A 1974 graduate of Suffolk University Law School, the Ansonia, Conn., native settled in Springfield as a public defender. A few years later, he went into private practice, handling criminal and personal injury cases.

And when Bennett started mulling a career change in the late 1980s, his colleagues weren't surprised.

"He began to get more comfortable doing the personal injury cases than doing criminal defense work," said Michael Jennings, who was Bennett's law partner in the mid-1980s. Jennings is Dupre's lawyer, but won't comment on the case.

Bennett and Jennings say their history has no bearing on the many times they've faced off in criminal cases, and both have cited a deep respect for one another.

"He was as zealous as a defense attorney as he is as a prosecutor," Jennings said.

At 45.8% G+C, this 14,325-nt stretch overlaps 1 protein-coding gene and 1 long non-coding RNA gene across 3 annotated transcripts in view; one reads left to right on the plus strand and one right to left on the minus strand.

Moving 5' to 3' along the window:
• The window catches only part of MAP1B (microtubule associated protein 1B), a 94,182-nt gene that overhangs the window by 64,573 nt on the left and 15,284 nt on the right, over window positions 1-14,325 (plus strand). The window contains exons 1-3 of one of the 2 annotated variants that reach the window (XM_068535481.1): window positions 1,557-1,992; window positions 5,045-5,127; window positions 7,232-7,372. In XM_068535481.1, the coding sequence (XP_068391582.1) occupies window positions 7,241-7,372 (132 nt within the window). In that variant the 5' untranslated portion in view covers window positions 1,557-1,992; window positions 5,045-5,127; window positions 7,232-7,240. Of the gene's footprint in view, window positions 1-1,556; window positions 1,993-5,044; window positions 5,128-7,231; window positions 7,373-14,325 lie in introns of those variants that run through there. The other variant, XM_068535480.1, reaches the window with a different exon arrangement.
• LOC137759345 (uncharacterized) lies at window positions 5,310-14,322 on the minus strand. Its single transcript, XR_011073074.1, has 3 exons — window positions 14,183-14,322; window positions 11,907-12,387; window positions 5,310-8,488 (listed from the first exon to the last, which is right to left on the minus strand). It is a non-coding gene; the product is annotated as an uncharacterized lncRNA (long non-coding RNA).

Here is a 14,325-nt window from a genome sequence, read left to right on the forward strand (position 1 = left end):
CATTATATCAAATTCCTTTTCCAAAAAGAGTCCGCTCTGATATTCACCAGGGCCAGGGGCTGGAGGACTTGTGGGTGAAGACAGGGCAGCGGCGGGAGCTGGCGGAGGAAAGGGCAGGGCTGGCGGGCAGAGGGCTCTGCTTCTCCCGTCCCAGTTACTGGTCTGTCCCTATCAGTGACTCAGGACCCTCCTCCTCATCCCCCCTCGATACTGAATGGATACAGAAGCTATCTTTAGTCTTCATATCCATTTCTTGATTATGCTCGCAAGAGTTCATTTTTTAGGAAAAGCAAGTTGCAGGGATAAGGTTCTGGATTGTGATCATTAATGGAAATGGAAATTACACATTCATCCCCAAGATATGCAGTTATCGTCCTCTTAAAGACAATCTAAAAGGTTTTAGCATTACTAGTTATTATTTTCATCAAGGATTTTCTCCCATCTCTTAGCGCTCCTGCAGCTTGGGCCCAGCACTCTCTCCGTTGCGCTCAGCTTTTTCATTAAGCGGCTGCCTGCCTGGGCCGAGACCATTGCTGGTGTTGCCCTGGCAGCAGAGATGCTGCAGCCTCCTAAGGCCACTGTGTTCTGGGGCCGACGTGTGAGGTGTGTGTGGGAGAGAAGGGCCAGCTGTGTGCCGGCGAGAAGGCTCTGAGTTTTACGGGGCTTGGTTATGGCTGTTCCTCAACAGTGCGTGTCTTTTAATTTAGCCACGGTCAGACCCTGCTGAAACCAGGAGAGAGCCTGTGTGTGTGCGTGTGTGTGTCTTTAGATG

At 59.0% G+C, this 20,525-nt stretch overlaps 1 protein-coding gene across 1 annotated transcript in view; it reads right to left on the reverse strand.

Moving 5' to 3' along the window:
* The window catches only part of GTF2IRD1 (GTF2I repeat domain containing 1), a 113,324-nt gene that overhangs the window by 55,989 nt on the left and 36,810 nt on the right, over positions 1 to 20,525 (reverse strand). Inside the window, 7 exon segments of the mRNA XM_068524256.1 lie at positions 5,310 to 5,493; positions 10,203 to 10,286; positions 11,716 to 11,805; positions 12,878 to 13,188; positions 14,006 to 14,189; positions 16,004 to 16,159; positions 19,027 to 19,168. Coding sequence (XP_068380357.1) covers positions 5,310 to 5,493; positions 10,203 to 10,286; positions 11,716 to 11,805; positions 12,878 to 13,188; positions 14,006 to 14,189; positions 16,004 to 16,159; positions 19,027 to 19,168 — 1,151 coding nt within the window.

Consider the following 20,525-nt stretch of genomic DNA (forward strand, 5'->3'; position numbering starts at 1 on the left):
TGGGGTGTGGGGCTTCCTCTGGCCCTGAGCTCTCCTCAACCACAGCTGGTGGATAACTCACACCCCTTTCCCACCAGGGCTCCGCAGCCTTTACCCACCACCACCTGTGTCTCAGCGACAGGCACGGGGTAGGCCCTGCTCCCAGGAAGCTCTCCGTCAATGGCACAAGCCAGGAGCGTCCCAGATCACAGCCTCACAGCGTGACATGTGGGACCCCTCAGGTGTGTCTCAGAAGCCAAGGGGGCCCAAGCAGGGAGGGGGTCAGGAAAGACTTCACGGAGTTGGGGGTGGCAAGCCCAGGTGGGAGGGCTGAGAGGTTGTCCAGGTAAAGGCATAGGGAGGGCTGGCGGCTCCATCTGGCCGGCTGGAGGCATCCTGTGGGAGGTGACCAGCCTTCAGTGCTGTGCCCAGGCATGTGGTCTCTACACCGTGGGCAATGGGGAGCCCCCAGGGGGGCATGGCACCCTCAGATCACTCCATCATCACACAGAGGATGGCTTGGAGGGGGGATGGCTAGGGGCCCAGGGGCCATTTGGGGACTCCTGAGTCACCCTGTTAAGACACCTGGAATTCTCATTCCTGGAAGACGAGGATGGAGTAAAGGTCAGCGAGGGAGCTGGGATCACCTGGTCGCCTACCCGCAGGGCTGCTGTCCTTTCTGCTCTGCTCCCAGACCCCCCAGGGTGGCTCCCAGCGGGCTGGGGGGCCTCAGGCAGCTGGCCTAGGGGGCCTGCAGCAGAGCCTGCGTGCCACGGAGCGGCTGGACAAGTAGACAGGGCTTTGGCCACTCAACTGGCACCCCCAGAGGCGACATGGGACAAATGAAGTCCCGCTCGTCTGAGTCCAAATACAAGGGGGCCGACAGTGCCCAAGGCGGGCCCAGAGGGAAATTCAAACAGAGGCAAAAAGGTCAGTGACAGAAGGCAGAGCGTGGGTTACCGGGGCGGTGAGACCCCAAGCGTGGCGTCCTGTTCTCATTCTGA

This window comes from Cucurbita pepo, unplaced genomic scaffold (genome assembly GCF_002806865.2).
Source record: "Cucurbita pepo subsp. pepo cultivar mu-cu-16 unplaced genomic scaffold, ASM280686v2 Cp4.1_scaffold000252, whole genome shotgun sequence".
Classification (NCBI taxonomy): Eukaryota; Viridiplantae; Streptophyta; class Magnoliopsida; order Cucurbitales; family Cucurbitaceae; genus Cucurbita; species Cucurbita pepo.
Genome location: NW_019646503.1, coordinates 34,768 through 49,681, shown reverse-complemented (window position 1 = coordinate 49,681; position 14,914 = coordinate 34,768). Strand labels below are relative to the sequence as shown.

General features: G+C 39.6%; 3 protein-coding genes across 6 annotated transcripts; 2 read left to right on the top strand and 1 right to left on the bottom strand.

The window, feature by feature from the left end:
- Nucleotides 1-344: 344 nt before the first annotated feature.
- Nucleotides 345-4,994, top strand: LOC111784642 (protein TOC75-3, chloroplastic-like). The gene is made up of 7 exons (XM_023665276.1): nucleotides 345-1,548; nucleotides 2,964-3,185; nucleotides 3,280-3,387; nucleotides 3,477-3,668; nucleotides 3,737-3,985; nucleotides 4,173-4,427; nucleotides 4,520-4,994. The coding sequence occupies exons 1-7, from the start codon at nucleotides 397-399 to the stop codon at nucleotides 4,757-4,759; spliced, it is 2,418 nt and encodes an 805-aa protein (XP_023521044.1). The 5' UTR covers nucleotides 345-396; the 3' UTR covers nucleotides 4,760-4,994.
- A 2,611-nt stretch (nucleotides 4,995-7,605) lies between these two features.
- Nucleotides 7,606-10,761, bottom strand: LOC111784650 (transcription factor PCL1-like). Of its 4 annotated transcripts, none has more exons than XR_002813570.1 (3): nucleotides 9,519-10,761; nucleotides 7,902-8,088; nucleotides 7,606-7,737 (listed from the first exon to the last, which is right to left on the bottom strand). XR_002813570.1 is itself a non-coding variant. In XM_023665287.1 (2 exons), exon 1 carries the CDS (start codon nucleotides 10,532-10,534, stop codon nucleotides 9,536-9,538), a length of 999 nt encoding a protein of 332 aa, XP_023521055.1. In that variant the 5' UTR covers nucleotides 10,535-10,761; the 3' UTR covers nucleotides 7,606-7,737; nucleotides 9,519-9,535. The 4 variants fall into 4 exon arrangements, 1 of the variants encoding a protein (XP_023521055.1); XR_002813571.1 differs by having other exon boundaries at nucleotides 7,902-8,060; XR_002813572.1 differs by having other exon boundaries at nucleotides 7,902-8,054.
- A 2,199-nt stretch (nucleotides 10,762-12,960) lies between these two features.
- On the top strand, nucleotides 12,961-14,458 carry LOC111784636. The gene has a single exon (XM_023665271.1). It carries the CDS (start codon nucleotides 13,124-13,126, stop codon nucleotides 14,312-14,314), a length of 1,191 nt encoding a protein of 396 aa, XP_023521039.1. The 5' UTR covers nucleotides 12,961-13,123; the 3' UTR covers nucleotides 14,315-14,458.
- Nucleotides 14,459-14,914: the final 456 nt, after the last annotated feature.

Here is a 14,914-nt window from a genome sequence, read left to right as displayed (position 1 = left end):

Bennett made the jump from defense attorney to district attorney at a time when the DA's office was ripe for change.

Matthew Ryan, who held the job for 32 years, decided not to seek re-election when questions arose about his handling of organized crime cases and his personal relationship with reputed Mafia boss Adolfo Bruno. Bennett once represented Bruno and later prosecuted him, albeit unsuccessfully.

Bennett promised to restore the public's trust in the DA's office, and a vote for him in 1990 was, to an extent, also a vote against the old-boy network represented by his predecessor.

"Bill cleaned up that office and he's kept it clean," said Michael Kogut, who ran against Bennett in 1990. "He never let any political, emotional or other outside influences and distractions enter into his decision-making process."

Serving as district attorney was a job Bennett said he would take for just two four-year terms. But he decided against returning to private practice, and has run unopposed for re-election three times.

Asked to name his biggest cases, and Bennett lists four: the 1999 murder of Holyoke policeman John DiNapoli; the case against Alfred Gaynor, a serial killer who strangled four city women in 1997 and 1998; the 1993 murder of Joan Andres, a 27-year-old lawyer who was fatally shot and stabbed in her Springfield apartment; and the 1991 slaying of 19-year-old Daniel Larson in a drug deal gone bad in Holyoke.